The head of the U.S. Environmental Protection Agency (EPA) said today (April 12) the agency would revise its proposed freeze of vehicle fuel economy standards before unveiling its final regulation in the coming months.
Reuters reported that in August, the EPA and National Highway Traffic Safety Administration (NHTSA) proposed freezing requirements for new cars and trucks at 2020 levels through 2026 but EPA Administrator Andrew Wheeler said in an interview at the agency’s headquarters “our final regulation is not going to be the same as our proposal.”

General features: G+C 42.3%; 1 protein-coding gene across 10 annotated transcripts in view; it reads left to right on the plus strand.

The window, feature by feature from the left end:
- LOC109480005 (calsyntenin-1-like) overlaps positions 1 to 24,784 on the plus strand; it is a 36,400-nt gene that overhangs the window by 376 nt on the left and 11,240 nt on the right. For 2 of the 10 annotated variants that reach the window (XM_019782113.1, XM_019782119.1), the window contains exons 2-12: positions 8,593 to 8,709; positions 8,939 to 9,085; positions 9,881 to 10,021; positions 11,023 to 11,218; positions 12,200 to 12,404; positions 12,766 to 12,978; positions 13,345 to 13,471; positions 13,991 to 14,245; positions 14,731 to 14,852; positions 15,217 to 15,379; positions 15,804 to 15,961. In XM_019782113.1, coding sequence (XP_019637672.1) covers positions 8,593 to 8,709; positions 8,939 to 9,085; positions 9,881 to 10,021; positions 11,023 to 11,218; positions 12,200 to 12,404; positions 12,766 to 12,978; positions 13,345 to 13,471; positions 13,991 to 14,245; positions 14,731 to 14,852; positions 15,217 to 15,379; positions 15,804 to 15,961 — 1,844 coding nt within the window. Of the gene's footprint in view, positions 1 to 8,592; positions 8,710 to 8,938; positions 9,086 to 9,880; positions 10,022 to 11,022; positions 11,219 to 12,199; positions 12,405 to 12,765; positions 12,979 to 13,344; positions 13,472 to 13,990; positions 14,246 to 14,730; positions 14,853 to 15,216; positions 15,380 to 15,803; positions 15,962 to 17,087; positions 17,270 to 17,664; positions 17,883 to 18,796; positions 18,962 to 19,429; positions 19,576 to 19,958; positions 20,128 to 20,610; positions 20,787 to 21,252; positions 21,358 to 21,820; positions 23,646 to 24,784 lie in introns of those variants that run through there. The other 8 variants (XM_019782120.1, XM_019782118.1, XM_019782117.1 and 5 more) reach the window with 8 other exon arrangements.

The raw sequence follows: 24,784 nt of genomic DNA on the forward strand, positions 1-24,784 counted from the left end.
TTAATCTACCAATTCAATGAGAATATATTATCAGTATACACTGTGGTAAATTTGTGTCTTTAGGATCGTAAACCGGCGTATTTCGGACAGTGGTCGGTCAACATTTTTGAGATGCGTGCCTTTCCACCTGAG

“We’ve taken constructive comments, criticisms, concerns from a whole host of different interest groups,” Wheeler said. “I hope our final regulation is something that everybody can get behind and support.”
Two U.S. officials briefed on the matter said they expected the EPA to wind up requiring a small increase in the yearly fuel efficiency gains, likely around mid-June, but said the precise figure had not been finalized. It is also not clear what flexibilities will remain in the final rule.
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